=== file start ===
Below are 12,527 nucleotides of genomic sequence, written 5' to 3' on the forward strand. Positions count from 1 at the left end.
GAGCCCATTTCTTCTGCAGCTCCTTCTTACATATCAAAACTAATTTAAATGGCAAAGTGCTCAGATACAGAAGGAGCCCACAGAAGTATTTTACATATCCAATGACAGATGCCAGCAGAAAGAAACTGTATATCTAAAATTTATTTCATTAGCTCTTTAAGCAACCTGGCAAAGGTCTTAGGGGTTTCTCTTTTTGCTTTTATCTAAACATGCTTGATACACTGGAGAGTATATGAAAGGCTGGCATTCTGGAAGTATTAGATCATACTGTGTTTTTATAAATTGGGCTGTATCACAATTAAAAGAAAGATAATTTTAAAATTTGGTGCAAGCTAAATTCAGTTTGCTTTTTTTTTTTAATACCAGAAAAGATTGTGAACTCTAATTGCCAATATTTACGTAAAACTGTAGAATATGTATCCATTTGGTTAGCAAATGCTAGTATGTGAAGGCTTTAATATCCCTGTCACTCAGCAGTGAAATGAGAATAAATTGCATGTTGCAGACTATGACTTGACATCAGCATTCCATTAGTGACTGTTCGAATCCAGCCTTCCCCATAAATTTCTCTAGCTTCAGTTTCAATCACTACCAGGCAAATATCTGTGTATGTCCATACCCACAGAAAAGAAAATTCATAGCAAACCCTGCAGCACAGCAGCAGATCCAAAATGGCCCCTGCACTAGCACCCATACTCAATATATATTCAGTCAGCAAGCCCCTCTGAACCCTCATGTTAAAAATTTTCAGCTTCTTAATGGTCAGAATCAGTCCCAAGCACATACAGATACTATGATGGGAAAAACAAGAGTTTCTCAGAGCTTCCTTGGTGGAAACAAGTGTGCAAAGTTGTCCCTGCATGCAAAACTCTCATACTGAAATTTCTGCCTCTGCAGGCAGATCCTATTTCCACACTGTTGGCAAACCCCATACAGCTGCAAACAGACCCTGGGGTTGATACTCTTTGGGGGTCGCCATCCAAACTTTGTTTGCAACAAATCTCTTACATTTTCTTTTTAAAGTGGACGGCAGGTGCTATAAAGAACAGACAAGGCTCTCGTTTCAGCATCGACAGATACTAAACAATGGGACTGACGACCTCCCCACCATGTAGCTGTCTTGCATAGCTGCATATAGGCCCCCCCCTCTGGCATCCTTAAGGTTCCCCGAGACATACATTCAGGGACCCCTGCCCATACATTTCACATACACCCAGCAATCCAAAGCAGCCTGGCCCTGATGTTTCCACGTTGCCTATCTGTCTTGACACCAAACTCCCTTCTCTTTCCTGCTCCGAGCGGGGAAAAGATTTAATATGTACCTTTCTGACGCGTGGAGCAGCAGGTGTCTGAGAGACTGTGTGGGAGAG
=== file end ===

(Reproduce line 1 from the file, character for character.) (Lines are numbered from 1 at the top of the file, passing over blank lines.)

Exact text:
Below are 12,527 nucleotides of genomic sequence, written 5' to 3' on the forward strand. Positions count from 1 at the left end.